The claim that there is ‘no love’ is frankly laughable – did the author read the same book? Where Katniss wakes screaming for her father, where she volunteers to take her sister’s place, where she is gripped with fear for and grief over characters she didn’t know that well, where she loves and makes sacrifices for Peeta and Gale, as well as for many less central characters? Katniss explicitly addresses the horrors of being pushed into a ‘fake relationship’ for gain, and the confusion of actually caring for that person. There are long passages again addressing her confusion about these two boys in her life, how central they both are, how she loves each of them, but is unable to define exactly ‘how’, how she might have felt about them had her life been her own, and the fact that her emotions have been taken and manipulated again and again for the entertainment of others. Katniss, quite frankly is a character full of love but who has far more pressing things on her mind for most of the book – but her love, her concern, her sense of loss, her desire to protect are all through the series.
As for whether feelings replace right and wrong, I don’t think that they do in the series, but I think you have someone trying to make sense of just how wrong things are when she’s a child who has nearly starved to death, then been the family provider, and then has been thrown into a situation where she’s being constantly hunted – I don’t think Katniss has had much time for, assistance with, or access to, great works of philosophy on the concepts of right and wrong – perhaps the author would have preferred it had Katniss stopped to take lessons from the bible while being hunted. Lord knows that book has no violence, weird sex or horror.
Finally, there may be some element of truth to the issue with violence – by the end of the series you’ve read through so much horror and the final stages do seem a little ridiculous – I wasn’t really able to keep track of the losses through the tunnels and I felt that some of the deaths were for a final shock value. I did think at the same time that it would have been unrealistic to have only one or two losses of central characters, such as in Buffy, and I did think that right to the end this pulled through the themes of power, corruption, what you’ll do if you’re pushed to it in order to survive, the ruthlessness of gaining control, and Katniss’s opposition to violence. Not in an uncomplicated way – she’s not allowed to be someone with ‘clean hands’ – she kills to survive, but she keeps herself accountable, and she does what she needs to do to ensure as best she can that the cycle of horror stops. Does the series use violence as entertainment? It’s arguable – to my mind it uses violence to make a point about violence, and there’s no doubt that the books were gripping. But I don’t see that as necessarily exploiting violence for entertainment purposes and then simplistically criticising the same. I think it’s okay to represent a world where violent control is made constant and explicit, and to critique that and to engage with how you can remain yourself while trying to survive in that world without being told you are doing exactly what you are critiquing.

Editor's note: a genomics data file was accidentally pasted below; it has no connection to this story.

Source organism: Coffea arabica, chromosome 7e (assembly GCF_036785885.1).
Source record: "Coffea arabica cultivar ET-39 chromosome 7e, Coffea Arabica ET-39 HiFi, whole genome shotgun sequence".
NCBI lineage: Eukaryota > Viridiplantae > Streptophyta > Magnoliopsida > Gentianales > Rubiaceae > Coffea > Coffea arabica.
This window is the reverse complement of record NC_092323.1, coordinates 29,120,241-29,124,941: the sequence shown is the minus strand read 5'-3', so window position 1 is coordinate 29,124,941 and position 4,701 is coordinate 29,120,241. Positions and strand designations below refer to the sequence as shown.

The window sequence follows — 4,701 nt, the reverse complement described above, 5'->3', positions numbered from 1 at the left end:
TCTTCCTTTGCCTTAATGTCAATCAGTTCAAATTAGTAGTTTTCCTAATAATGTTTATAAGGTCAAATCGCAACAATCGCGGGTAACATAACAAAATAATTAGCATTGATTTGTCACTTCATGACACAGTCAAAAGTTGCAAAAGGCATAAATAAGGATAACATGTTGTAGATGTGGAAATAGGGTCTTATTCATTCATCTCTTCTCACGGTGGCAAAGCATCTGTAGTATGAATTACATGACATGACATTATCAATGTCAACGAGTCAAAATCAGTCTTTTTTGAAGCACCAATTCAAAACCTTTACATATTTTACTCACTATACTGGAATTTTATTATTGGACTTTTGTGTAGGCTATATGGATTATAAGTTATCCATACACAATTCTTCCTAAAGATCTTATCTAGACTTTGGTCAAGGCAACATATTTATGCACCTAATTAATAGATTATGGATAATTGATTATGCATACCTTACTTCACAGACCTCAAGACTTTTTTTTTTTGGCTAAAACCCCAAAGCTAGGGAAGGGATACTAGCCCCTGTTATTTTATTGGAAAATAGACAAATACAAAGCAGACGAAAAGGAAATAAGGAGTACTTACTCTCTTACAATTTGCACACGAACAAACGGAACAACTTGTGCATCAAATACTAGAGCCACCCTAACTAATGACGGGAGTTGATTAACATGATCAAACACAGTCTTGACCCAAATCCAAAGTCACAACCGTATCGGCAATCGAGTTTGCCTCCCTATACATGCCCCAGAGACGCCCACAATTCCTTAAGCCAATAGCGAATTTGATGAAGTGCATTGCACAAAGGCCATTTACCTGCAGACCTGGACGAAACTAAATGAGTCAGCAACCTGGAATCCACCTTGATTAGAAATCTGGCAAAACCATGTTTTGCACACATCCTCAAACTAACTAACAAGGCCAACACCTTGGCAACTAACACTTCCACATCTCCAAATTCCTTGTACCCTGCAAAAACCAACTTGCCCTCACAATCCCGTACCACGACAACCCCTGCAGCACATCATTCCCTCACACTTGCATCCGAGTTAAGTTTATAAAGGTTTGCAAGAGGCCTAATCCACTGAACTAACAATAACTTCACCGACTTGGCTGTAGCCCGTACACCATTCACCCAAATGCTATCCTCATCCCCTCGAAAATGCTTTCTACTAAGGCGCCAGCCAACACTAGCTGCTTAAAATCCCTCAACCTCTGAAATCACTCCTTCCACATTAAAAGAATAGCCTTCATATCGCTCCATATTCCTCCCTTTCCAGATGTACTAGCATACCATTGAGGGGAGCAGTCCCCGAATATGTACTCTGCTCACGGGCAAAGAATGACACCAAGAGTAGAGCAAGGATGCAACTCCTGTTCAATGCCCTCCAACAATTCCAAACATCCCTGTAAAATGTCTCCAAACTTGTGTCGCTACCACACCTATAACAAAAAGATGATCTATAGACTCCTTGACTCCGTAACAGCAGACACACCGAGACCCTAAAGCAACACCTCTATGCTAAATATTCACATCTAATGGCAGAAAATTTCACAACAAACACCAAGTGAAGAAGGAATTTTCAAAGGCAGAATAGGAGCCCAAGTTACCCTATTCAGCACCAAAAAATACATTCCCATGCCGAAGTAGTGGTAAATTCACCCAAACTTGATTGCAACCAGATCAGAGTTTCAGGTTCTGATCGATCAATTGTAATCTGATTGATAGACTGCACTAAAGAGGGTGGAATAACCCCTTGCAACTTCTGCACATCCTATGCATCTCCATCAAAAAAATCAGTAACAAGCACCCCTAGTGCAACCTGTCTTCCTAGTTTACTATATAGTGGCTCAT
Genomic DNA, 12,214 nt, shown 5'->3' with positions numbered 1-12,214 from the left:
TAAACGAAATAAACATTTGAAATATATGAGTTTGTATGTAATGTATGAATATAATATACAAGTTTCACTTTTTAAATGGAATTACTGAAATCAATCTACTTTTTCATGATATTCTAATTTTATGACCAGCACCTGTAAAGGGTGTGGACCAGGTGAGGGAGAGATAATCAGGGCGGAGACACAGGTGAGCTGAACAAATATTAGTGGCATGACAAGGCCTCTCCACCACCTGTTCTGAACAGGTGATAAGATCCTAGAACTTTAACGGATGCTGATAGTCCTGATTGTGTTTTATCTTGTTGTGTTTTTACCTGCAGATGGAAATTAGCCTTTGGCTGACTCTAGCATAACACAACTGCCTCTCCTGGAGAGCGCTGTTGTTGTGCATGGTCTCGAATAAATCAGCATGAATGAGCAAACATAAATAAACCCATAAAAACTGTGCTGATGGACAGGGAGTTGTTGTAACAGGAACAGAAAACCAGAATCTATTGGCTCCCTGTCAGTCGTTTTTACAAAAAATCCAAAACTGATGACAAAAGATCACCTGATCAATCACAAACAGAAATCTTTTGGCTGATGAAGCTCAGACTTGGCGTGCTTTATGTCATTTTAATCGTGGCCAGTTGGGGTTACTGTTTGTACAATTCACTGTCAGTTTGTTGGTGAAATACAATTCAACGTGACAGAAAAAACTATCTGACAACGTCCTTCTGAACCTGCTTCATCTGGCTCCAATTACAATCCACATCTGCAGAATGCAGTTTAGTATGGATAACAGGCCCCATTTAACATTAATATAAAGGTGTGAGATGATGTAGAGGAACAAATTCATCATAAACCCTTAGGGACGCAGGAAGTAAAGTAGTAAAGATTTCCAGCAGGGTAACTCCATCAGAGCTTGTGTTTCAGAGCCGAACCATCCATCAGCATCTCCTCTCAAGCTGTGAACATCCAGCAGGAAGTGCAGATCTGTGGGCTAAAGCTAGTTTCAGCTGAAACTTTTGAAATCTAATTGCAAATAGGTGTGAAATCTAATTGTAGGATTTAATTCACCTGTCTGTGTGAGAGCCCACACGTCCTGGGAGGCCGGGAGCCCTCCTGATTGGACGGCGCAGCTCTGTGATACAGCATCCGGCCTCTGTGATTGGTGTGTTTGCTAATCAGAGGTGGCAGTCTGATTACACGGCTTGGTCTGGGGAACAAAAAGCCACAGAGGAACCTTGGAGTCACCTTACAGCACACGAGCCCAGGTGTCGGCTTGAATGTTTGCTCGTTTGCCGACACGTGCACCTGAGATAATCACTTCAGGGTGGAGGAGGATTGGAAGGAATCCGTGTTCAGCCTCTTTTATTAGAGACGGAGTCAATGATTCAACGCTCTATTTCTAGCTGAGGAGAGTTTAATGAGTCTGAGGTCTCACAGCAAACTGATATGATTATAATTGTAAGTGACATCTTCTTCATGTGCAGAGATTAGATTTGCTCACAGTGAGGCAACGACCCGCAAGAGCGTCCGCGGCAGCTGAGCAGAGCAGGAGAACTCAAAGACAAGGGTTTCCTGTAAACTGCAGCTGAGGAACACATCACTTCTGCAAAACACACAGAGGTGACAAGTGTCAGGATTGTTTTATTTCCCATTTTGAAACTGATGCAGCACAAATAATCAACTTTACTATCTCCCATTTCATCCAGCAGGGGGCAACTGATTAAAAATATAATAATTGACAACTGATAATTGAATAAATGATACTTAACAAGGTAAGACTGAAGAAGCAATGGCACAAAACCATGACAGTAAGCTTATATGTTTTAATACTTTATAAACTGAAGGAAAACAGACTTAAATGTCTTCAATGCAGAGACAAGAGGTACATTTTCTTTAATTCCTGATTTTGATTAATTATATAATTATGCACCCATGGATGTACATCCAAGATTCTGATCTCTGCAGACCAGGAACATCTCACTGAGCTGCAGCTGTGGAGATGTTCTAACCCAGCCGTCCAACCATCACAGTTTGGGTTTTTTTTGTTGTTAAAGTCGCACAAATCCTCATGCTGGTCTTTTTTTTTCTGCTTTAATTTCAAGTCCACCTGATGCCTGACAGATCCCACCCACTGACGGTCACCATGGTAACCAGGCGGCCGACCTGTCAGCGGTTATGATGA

No, I don’t think the series is without fault, nor can it comprehensively cover all of the most subtle contemplations of power, politics, ethics and existence. But I do think that it stands as a series which encourages readers to engage with a critique of the Capitol, of a politics of control and oppression, of an unequal distribution of wealth, of entertainment relying on the distress of others, on ridiculous and perverse obsessions with appearance and bizarre grooming standards, and I do think it actively encourages the reader to engage with extending those criticisms to society now. We’re represented in the book as the selfish, greedy, destructive forerunners to the Capitol. I think that it’s a good critique of the extremes of capitalism, of ‘entertainment’, and I think it offers a strong female character without any of the usual ‘I met my one true love and now I am his forever’ bullshit. I think it encourages young adults to read and to think. I’m happy to listen to critiques of the series that actually engage with what is at stake in the series, just not a ridiculously simplistic critique based on misrepresenting the very point of the series.
Both my son and my stepdaughter have read the series and each of them was gripped to the end. Both of them have talked to me about what they like, what they think of the politics. Neither of them appear to have been ‘desensitized’ to the violence, or to have decided that violence is fantastic and sexualisation is fun. They are both able to enjoy a series, to critically engage with it, and to discuss it on its merits, something that seems to have been beyond the author of the critique published in the Sydney Morning Herald. By all means take aim with whatever problems you find in the text, but don’t misrepresent the themes and content to fit the simplistic critique you want to make. Anyway – that was my rant on The Hunger Games – I’d love to hear yours.